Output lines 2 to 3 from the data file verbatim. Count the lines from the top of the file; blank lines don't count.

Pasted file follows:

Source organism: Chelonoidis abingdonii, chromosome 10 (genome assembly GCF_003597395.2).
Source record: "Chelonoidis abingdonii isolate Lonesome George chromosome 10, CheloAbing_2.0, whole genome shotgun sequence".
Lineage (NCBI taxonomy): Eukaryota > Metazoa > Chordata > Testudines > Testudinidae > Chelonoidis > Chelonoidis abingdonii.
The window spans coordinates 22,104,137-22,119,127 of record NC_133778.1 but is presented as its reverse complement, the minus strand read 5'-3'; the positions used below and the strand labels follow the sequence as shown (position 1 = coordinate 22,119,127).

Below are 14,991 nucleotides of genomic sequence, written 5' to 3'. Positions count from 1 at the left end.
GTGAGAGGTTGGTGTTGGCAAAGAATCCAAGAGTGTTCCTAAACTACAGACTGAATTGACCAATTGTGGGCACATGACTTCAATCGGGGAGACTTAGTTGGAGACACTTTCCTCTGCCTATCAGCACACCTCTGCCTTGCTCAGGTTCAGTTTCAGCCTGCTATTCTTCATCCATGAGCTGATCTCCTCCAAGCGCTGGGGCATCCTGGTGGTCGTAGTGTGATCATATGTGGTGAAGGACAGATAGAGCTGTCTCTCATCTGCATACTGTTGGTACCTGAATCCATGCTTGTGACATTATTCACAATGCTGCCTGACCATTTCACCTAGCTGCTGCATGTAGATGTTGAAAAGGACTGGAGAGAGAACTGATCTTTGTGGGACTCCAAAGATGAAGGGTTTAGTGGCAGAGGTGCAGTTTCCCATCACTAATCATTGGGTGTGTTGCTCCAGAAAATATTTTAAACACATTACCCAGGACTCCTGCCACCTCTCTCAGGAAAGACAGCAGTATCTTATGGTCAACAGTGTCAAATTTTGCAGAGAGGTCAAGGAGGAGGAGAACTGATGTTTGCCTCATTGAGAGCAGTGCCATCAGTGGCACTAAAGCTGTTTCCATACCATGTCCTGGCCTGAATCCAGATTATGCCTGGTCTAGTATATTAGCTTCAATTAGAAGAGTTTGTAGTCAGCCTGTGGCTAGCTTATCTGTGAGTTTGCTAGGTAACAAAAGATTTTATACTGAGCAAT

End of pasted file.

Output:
Source record: "Chelonoidis abingdonii isolate Lonesome George chromosome 10, CheloAbing_2.0, whole genome shotgun sequence".
Lineage (NCBI taxonomy): Eukaryota > Metazoa > Chordata > Testudines > Testudinidae > Chelonoidis > Chelonoidis abingdonii.